Customer Service | Manage Your Practice

Same Company. Two Different Experiences. One Big Failure.

I recently read that taken together, the value of all airline shares from the beginning of the industry to date would be a net loss.  Is anyone surprised?

On two recent connecting flights on the same airline, the customer experience was so wildly different that you’d think they were not only different companies, but on different planets.

The first plane was shabby, with a torn seat and service to match.

When the woman across the aisle asked for a ginger ale, the flight attendant retuned with a tray of drinks, and stopped in front of her.  “Is this ginger ale,” the passenger asked.  In response, the flight attendant scowled, “well, that’s what it looks like to me,” when a simple “yes,” would suffice and a simpler “yes, ma’am” would have thrilled.

The second plane is spotless and the service is excellent.  But what do I remember?  The bitchy employee on flight number one, and she wasn’t even talking to me; I just had to bear overhearing it.

You should have guessed by now that I’m not writing this for airline executives — I’m writing this for medical group leaders.  On a daily basis, your group’s physicians are likely delivering widely varying experiences to the group’s patients and perhaps to their families as well.  They are also likely interacting very differently with referring physicians and others.  Why?  What will the blowback be in connection with your next negotiation with a facility?  What referrals will you miss?

With many, many years devoted to medical school and then to post-M.D. training in the performance of the technical side of delivering patient care, you’d think that groups would be sensitized to the need for training in the interpersonal and communications skills that support it. The fact that this is not the case makes this the case for your group to implement it.

Hardly any of your colleagues at competing groups have any understanding of what I’m talking about.  Fewer still will do anything to implement it.  That’s why, for you, it will be like shooting ducks in a barrel.

What behaviors are expected by the group?  What phrases have you tested?   These are but a few of the questions that you need to start asking and then, when you have the answers, implementing.

In fact, ask yourself right now, is your group run as poorly as an airline?

Comment or contact me if you’d like to discuss this post.

Mark F. Weiss

www.weisspc.com

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Customer Service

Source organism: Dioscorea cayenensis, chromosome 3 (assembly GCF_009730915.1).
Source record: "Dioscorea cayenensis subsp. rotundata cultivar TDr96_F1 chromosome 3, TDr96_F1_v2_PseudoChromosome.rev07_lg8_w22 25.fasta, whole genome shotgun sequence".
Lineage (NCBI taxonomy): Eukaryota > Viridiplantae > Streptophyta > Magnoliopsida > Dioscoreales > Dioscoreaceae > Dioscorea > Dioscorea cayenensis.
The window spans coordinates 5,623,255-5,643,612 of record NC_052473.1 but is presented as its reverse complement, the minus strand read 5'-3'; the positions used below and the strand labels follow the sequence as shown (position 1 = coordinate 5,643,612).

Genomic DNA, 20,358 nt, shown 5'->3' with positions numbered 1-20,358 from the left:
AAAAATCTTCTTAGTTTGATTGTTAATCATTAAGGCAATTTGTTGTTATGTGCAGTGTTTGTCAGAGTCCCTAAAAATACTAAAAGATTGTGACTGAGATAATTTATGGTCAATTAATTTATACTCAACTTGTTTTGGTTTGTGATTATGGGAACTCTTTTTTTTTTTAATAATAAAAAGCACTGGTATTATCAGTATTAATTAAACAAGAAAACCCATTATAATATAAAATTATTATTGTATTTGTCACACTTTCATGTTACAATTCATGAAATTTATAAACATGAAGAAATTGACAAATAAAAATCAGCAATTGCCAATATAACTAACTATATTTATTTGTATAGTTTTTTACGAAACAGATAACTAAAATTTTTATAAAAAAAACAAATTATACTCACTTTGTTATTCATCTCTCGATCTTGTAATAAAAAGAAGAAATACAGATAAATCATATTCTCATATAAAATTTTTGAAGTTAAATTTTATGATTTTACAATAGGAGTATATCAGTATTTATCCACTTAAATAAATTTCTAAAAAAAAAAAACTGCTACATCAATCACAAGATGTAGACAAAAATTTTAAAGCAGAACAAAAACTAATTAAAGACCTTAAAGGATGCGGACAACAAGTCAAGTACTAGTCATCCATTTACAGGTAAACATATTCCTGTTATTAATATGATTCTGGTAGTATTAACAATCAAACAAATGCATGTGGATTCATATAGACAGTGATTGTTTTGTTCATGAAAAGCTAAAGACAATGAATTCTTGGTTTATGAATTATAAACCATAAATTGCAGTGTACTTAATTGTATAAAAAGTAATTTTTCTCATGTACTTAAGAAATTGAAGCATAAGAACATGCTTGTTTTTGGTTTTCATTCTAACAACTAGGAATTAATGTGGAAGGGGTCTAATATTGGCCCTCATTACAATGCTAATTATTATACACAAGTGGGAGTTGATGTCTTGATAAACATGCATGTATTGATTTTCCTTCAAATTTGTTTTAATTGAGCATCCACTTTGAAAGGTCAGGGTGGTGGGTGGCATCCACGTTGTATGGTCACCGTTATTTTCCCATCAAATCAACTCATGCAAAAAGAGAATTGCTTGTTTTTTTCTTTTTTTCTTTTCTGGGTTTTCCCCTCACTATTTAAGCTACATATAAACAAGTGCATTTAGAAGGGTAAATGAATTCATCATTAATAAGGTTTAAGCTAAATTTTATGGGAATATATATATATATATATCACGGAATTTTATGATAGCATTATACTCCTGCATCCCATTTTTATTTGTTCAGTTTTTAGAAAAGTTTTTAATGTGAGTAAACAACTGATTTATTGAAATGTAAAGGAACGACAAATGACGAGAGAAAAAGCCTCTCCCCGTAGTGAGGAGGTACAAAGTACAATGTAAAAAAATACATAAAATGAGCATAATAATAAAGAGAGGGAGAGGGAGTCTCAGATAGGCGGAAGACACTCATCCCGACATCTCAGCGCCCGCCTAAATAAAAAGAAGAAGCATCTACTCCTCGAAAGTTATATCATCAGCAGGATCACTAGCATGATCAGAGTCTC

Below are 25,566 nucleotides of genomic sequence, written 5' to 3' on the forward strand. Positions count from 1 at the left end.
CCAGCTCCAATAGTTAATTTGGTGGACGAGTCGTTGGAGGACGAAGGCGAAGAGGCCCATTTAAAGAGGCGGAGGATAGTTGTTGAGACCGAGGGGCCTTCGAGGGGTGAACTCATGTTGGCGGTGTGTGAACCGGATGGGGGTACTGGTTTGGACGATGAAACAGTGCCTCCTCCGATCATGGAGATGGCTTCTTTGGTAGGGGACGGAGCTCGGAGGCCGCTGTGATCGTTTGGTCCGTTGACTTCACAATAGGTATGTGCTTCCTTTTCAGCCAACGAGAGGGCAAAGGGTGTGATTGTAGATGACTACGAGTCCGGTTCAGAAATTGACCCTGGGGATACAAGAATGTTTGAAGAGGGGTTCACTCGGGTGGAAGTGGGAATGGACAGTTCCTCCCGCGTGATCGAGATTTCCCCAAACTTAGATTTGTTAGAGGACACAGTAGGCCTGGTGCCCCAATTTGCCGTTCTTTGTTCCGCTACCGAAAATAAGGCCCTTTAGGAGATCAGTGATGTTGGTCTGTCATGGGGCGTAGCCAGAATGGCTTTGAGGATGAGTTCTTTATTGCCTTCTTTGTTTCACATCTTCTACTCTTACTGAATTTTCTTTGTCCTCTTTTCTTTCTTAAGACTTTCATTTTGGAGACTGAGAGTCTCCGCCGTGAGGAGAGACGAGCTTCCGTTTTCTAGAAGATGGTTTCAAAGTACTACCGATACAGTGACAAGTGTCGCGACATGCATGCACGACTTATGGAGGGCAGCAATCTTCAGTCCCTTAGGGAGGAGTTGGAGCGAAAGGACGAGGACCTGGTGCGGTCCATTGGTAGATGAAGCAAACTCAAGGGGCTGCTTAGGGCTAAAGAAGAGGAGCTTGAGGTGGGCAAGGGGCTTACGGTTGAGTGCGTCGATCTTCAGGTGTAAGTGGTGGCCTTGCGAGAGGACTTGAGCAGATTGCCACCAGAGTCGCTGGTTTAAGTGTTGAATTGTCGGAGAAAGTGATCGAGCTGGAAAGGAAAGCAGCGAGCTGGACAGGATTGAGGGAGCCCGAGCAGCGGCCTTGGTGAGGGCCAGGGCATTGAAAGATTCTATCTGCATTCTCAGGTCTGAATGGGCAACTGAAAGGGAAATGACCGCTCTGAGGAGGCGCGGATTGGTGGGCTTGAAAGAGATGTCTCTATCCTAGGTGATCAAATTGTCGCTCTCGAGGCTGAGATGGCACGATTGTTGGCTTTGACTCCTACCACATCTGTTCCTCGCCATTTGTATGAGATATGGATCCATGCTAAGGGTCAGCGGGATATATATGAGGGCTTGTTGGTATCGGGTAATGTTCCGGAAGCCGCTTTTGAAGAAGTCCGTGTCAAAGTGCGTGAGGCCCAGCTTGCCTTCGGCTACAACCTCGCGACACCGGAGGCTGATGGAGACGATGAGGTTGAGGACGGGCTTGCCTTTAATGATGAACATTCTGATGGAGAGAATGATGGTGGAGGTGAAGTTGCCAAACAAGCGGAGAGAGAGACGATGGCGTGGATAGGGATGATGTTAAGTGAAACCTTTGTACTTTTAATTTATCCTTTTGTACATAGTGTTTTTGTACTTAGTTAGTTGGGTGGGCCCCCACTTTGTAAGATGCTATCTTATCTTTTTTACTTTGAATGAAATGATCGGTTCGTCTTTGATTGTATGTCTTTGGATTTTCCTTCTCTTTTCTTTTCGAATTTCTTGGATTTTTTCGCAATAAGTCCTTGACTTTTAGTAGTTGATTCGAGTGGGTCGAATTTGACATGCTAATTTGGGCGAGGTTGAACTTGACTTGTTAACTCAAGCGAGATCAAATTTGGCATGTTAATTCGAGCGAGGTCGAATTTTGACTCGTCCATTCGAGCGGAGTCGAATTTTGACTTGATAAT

Customer (Dis)Service

Customers — my clients generally refer to them as patients, but that doesn’t make any difference — expect service.  You might provide them with the world’s best medical care, but if you piss them off they probably won’t be back, and they will probably let others know about it.  If you piss them off before they even become customers, it’s even worse.

So let me tell you a story.

Recently, I made a call in the course of looking for a new physician.  I was transferred from person to person three times within the multi-physician office before reaching the person who schedules appointments.  Each time I had to listen to the same recording about hanging up and dialing 911 if it were a medical emergency.

When I finally reached the scheduler, I gave her my name and told her that I had received Dr. X’s name from my insurance carrier’s online provider lookup, which indicated that he is taking new patients, and asked to make an appointment.

Her response: “Date of birth.”  I said, “Excuse me?”  She deadpanned, “Date of birth.”

My initial inclination was to say goodbye, but I was intrigued at how much worse it could get, so I gave her the information.  I suppose she was just trying to screen out Medicare patients contrary to all the warm and wonderful things it says about their group on their website.

She then informed me that Dr. X wasn’t taking any new patients regardless of the fact that my carrier reports he is.  She told me my only choice was to see Dr. X’s new associate, Dr. Y.  Wrong.  I had another choice –I hung up.

As I’ve written in other posts, this is the time for aggressive medical groups to grab the market.  I don’t care how wonderful your claims of expertise are or even how wonderful your claims of  providing caring service are, if you can’t properly treat your customers, whether present or potential patients, someone else will.  This is the case whether you’re a solo office practice physician or the leader of a 100 member hospital-based group.

Think of it this way:  If you have to benchmark (although I hate the entire notion of benchmarking) don’t benchmark to any other medical group.  Benchmark to the Four Seasons or Nordstrom.  If you don’t get it, someone else will.

Comment or contact me if you’d like to discuss this post.

Mark F. Weiss

www.weisspc.com

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